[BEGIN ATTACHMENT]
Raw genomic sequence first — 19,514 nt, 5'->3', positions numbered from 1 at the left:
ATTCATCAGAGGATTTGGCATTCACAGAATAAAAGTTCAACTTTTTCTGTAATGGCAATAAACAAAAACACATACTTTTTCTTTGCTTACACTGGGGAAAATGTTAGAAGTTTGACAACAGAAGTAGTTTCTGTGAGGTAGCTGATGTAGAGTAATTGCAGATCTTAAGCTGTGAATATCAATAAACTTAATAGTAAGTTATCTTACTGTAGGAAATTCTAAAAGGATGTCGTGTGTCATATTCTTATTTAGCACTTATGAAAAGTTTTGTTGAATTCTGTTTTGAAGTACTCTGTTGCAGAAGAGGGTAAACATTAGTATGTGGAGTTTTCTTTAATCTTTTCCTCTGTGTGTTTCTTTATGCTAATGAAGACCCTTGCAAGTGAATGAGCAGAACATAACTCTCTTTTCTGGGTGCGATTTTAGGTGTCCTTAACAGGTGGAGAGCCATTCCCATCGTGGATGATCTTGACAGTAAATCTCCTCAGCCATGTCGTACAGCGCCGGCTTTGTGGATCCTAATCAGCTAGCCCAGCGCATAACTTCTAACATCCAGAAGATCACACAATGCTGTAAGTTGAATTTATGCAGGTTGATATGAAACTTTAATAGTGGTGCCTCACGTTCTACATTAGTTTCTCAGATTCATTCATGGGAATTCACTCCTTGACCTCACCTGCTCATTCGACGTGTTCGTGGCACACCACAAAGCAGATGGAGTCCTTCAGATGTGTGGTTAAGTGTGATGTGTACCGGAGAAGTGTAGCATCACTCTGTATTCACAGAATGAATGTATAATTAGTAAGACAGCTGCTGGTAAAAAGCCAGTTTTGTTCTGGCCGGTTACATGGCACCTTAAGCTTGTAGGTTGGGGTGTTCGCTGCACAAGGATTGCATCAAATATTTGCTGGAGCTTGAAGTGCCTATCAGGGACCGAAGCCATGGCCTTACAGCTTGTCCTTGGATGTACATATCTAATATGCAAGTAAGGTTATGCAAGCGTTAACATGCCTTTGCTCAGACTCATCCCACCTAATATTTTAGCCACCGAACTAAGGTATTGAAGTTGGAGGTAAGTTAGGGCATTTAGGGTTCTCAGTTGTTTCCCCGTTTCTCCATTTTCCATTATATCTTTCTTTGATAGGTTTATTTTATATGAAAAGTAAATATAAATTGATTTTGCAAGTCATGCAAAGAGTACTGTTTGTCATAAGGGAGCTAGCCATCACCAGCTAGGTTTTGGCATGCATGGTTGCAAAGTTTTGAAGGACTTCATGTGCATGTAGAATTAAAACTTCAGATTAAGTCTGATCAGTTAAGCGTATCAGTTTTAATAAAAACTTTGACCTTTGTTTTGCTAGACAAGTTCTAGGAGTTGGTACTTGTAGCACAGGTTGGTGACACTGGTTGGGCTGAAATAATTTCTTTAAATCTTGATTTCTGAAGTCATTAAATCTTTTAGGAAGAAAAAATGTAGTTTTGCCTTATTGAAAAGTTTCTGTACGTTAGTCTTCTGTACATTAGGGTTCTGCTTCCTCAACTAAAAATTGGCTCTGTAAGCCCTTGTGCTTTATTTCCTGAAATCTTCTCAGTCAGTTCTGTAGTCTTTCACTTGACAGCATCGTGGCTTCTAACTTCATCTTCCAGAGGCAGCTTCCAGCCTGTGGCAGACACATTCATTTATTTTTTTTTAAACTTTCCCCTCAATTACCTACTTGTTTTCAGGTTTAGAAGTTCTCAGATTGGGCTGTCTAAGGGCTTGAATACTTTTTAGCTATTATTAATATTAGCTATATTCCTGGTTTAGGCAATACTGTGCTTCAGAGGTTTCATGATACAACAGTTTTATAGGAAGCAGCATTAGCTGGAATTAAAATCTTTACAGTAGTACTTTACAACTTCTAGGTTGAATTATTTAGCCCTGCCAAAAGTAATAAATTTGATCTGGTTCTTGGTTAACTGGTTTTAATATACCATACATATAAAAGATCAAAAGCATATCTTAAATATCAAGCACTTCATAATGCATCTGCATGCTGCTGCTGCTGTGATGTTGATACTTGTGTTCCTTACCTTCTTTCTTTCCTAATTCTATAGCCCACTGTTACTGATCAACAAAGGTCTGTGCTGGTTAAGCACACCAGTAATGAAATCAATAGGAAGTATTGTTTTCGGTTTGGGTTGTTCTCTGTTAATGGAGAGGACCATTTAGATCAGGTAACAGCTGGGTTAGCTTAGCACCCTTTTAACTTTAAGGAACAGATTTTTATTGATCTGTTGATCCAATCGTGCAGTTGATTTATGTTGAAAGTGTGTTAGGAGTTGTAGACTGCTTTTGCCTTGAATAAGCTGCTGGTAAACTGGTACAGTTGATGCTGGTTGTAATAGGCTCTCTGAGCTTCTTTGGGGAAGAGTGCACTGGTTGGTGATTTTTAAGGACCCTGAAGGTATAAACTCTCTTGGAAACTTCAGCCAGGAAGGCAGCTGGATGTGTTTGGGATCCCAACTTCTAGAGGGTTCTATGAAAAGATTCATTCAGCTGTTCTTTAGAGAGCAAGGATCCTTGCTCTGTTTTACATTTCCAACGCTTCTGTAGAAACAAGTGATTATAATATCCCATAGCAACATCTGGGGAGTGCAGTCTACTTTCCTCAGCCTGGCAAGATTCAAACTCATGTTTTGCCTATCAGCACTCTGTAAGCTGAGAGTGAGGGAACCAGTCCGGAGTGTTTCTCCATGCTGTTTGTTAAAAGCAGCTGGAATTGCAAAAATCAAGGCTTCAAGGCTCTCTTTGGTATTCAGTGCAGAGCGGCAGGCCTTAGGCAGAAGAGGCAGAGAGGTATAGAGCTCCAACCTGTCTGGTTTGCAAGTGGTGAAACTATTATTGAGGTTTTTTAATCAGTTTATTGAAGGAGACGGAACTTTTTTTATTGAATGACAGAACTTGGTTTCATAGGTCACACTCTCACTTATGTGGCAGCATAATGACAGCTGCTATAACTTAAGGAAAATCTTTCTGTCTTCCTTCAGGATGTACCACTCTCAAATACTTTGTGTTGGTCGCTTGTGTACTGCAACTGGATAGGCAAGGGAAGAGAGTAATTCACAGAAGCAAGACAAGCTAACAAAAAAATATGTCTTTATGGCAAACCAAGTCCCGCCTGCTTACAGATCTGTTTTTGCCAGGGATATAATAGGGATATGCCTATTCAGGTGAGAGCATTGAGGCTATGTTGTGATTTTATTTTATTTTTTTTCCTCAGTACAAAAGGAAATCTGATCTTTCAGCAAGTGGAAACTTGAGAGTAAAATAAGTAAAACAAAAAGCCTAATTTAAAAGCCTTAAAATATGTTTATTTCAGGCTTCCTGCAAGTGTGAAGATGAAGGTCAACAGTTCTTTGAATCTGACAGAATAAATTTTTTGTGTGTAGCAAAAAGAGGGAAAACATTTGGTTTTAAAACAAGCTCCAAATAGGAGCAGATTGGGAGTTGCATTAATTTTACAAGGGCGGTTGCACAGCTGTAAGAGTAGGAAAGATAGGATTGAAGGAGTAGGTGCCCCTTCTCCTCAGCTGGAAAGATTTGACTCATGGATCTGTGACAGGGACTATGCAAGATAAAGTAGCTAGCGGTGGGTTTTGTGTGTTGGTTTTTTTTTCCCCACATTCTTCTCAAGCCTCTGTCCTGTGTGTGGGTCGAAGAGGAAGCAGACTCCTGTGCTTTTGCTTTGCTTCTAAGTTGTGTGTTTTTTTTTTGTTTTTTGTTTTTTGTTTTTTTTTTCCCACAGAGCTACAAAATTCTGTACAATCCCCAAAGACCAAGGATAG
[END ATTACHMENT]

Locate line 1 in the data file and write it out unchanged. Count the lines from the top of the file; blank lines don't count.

Raw genomic sequence first — 19,514 nt, 5'->3', positions numbered from 1 at the left: